Brutal new details emerge in slain golfer's case, alleged killer pleads not guilty

Brutal new details emerge in slain golfer’s case, alleged killer pleads not guilty

Celia Barquin
Celia Barquín Arozamena was a star student-athlete at Iowa State.
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Search warrants have revealed further details in the murder of star amateur golfer Celia Barquin Arozamena as the case heads toward trial. Barquin, 22, was a standout golfer and strong student at Iowa State University. Investigators say she was attacked at Coldwater Golf Links in Ames, Iowa, near campus. Her body was found on Sept. 17 in a pond adjacent the 9th hole, riddled with stab wounds.

The court appearance

Collin Richards, the 22-year-old man accused of murdering Barquin, entered a plea of ‘not guilty’ in court on Monday. As a result, a judge has scheduled a trial to begin Jan. 15. Richards, who spoke briefly during his appearance to confirm certain information, faces life in prison without the possibility of parole if convicted.

Paul Rounds, who is among Richards’ public defenders, hopes the public will reserve its judgment about his client until the trial, according to the Des Moines Register.

Richards’ pretrial conference is scheduled for December 17. He is currently being held at the Story County Jail on a $5 million cash-only bond.

Three knives found

In the immediate aftermath of the Sept. 17 murder, Richards allegedly showered at the home of Christopher Johnston, whose home is nearby. Johnston spoke with officers and said Richards had arrived unkempt and covered in blood. He bathed, but refused Johnston’s offer to wash his clothes before departing with bloody clothes in a backpack.

Several days later, on Sept. 20, officers were called to the scene when a garage fire broke out at Johnston’s home. Search warrant documents available here reveal that investigators recovered two kitchen knives during their fire response that are believed to be connected to the murder.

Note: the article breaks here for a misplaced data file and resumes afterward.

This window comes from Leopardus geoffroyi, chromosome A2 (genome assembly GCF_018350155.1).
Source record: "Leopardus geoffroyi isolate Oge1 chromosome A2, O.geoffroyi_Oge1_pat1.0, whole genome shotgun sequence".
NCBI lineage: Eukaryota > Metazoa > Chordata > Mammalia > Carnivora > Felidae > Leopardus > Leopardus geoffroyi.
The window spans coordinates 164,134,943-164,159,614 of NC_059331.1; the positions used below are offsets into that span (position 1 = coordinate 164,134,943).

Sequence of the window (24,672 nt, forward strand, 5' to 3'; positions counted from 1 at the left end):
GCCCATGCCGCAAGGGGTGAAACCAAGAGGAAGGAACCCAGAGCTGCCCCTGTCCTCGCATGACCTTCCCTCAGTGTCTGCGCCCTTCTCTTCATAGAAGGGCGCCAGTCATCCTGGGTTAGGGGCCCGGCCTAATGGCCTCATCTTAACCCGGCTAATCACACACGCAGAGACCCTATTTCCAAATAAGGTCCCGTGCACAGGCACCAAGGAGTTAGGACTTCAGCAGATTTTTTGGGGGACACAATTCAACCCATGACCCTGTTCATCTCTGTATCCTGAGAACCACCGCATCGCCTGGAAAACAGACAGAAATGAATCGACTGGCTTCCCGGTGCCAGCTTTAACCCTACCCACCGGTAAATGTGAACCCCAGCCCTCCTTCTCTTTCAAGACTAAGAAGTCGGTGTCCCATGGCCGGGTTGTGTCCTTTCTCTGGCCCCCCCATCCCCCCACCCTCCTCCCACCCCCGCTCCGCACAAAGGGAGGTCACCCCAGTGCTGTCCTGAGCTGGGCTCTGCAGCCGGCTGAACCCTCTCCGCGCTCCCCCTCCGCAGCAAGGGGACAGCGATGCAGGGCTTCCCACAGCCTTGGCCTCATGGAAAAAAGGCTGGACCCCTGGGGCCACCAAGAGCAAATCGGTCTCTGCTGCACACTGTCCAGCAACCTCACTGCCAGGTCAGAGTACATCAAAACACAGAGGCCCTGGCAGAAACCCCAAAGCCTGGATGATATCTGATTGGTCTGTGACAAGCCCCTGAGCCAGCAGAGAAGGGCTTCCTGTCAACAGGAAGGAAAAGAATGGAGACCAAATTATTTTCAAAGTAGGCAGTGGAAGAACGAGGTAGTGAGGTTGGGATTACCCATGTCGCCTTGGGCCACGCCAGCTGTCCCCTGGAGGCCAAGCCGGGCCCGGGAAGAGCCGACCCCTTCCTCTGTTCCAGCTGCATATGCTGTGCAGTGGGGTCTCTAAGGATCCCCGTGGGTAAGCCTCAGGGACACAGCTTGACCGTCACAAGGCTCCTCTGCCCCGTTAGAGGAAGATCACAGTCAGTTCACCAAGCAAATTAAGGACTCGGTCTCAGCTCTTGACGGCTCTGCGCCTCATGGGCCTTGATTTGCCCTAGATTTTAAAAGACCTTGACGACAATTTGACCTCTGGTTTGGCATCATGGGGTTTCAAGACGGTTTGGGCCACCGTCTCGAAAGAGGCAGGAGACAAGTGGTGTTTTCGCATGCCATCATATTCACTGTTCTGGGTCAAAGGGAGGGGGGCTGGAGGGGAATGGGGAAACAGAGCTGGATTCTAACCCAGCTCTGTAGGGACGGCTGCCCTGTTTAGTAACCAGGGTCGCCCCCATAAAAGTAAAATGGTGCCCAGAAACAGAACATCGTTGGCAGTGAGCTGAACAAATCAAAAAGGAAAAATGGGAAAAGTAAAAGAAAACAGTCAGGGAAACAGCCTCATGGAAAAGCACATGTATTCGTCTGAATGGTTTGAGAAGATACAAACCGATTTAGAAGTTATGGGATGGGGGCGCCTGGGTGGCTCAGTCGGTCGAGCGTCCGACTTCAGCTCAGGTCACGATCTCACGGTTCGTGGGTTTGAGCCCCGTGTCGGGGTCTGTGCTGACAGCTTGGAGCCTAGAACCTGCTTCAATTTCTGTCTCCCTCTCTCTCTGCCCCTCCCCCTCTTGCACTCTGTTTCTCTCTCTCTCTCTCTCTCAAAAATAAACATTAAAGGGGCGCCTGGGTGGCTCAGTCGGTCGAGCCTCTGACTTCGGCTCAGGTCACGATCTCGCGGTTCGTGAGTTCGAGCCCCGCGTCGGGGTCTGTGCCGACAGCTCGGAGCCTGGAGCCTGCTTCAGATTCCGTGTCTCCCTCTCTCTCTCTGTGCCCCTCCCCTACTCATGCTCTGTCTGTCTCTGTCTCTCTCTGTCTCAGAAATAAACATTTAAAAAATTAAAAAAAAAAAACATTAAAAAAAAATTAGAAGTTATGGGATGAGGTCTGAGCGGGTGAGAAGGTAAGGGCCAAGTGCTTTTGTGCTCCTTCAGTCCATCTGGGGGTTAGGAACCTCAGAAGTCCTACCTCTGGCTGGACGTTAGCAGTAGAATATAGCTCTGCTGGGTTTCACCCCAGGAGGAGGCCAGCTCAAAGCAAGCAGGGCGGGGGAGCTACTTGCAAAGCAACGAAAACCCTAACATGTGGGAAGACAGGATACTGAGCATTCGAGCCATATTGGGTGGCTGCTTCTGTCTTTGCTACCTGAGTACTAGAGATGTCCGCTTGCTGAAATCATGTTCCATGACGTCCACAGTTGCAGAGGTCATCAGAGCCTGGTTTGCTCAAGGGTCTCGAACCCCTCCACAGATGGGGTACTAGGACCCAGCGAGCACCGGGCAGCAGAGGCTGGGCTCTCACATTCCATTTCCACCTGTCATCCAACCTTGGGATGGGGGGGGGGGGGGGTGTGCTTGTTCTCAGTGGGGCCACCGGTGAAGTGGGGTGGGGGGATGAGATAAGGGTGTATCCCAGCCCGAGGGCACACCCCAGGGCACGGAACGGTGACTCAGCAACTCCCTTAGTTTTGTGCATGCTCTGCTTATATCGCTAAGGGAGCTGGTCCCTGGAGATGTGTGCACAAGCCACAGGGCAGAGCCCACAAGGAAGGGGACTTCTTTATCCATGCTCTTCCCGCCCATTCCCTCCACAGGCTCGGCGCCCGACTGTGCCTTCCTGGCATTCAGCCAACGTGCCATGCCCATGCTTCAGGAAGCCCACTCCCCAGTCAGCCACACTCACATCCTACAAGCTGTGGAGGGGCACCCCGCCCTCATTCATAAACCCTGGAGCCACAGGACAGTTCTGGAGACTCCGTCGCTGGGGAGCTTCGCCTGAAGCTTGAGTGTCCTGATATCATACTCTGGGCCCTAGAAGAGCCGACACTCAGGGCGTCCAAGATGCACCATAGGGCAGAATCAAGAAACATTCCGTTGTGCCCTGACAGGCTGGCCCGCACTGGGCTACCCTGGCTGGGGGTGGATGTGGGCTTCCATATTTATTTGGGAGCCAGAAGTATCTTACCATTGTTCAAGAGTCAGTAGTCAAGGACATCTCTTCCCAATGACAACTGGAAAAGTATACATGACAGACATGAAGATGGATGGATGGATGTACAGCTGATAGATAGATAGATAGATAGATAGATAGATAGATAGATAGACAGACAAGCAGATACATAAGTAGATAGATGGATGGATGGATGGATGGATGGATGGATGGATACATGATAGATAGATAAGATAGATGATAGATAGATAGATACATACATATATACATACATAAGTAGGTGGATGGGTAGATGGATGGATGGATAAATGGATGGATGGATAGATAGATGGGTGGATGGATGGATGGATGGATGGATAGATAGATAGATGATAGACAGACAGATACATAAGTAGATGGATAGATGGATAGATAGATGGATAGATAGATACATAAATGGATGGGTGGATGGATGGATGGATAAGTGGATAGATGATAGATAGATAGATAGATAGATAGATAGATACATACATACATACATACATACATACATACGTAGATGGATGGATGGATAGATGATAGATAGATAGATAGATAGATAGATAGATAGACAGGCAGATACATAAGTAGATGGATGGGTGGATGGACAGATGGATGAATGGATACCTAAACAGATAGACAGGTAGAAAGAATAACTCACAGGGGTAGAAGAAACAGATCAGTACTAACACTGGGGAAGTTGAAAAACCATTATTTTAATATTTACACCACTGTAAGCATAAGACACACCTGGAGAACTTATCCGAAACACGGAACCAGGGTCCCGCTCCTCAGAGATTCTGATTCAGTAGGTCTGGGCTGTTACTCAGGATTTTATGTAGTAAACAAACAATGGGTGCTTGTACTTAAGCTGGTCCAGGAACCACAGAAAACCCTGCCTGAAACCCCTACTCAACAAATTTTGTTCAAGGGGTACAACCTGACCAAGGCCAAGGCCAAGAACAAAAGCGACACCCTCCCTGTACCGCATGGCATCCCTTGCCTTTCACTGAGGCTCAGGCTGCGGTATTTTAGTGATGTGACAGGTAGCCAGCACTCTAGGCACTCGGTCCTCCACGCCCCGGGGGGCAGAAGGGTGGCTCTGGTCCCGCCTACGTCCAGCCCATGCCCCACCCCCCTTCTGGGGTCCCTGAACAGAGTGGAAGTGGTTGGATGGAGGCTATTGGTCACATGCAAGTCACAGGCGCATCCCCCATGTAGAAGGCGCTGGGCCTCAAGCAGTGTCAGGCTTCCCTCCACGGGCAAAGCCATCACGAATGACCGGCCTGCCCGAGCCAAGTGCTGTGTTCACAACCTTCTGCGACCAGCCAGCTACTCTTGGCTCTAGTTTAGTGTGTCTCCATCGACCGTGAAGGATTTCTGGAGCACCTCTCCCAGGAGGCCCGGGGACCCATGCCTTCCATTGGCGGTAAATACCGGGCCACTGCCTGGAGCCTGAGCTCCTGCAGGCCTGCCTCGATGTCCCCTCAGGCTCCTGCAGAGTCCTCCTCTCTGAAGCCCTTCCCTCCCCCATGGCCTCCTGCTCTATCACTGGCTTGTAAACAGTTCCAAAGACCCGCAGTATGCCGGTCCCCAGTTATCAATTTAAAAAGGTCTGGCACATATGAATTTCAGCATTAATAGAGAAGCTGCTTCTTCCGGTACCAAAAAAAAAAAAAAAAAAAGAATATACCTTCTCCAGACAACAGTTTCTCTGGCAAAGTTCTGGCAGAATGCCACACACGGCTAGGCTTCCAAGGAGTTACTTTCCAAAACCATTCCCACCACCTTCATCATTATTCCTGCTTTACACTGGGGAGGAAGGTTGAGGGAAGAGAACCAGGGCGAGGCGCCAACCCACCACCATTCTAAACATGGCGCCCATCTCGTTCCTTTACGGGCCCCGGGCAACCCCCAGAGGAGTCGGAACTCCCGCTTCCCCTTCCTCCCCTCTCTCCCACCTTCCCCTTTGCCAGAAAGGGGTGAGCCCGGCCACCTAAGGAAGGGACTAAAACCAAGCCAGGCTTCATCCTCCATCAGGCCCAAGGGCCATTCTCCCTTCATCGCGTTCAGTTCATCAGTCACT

An additional knife was found at a campsite where Richards was believed to be staying.

Search warrants reveal “gruesome” stab wounds

Search warrants detailed more of what investigators found following Arozamena’s death. The graphic nature of her stab wounds was described below:

“The crime scene evidence indicated the victim sustained three cuts to the center of her chest above the breast area, a laceration at the hairline of the back of the head, a laceration between her shoulder blades, and a laceration on the left calf oft he victim’s leg,” reads one application. “The DCI Crime Scene team processed the crime scene and also located blood on the golf course fairway near the victim’s location.”

The Des Moines Register, which reviewed the documents, reported that an autopsy found her body had two different serration marks. According to the report, those wounds could have come from a knife with a blade four inches or longer. One or more of the knives found by officers matches that description.

On the day of the murder, Richards had a fresh cut on his hand that he tried to conceal from officers. Investigators say that cut appeared consistent with the serration on Barquin Arozamena’s wounds.

Additional information sought

Investigators are seeking access to Richards’ Facebook page and Facebook messenger account, which they believe could hold more details regarding his involvement in the murder. He did not appear to have a cell phone.

Additional warrants show requests for a red shirt and other articles of Iowa St. clothing that Barquin Arozamena may have been wearing. She was discovered in a sports bra and golf skirt, according to authorities. Investigators also filed warrants for Richards’ medical records.

Agents have recovered and seized several articles of clothing from Richards’ campsite as well as two tents, two blankets and a backpack.

Barquin, a civil engineering student at the time of her death, was a native of Puente San Miguel, Spain. Tributes have poured in from across the world citing her warm personality and determination to achieve her dreams. She was among the most accomplished golfers in ISU history.